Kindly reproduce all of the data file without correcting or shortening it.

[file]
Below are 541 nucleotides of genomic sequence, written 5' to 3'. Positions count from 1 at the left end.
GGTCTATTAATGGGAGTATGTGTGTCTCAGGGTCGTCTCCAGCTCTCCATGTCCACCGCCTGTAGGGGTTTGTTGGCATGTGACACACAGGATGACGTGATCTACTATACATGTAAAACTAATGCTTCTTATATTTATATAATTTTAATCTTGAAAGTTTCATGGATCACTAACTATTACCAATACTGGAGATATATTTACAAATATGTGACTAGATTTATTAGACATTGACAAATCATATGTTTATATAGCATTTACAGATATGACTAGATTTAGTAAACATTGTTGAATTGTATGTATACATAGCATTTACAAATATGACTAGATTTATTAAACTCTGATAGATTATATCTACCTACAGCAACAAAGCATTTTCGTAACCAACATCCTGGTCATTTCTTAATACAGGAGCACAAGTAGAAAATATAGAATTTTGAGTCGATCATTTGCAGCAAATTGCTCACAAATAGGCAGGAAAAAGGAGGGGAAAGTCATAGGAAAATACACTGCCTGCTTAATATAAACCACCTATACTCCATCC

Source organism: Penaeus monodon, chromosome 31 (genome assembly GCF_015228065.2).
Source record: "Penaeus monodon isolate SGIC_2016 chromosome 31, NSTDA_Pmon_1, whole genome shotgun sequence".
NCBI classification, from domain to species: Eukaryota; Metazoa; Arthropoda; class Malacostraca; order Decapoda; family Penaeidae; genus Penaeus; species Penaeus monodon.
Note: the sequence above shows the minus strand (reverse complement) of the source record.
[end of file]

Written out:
Below are 541 nucleotides of genomic sequence, written 5' to 3'. Positions count from 1 at the left end.
GGTCTATTAATGGGAGTATGTGTGTCTCAGGGTCGTCTCCAGCTCTCCATGTCCACCGCCTGTAGGGGTTTGTTGGCATGTGACACACAGGATGACGTGATCTACTATACATGTAAAACTAATGCTTCTTATATTTATATAATTTTAATCTTGAAAGTTTCATGGATCACTAACTATTACCAATACTGGAGATATATTTACAAATATGTGACTAGATTTATTAGACATTGACAAATCATATGTTTATATAGCATTTACAGATATGACTAGATTTAGTAAACATTGTTGAATTGTATGTATACATAGCATTTACAAATATGACTAGATTTATTAAACTCTGATAGATTATATCTACCTACAGCAACAAAGCATTTTCGTAACCAACATCCTGGTCATTTCTTAATACAGGAGCACAAGTAGAAAATATAGAATTTTGAGTCGATCATTTGCAGCAAATTGCTCACAAATAGGCAGGAAAAAGGAGGGGAAAGTCATAGGAAAATACACTGCCTGCTTAATATAAACCACCTATACTCCATCC

Source organism: Penaeus monodon, chromosome 31 (genome assembly GCF_015228065.2).
Source record: "Penaeus monodon isolate SGIC_2016 chromosome 31, NSTDA_Pmon_1, whole genome shotgun sequence".
NCBI classification, from domain to species: Eukaryota; Metazoa; Arthropoda; class Malacostraca; order Decapoda; family Penaeidae; genus Penaeus; species Penaeus monodon.
Note: the sequence above shows the minus strand (reverse complement) of the source record.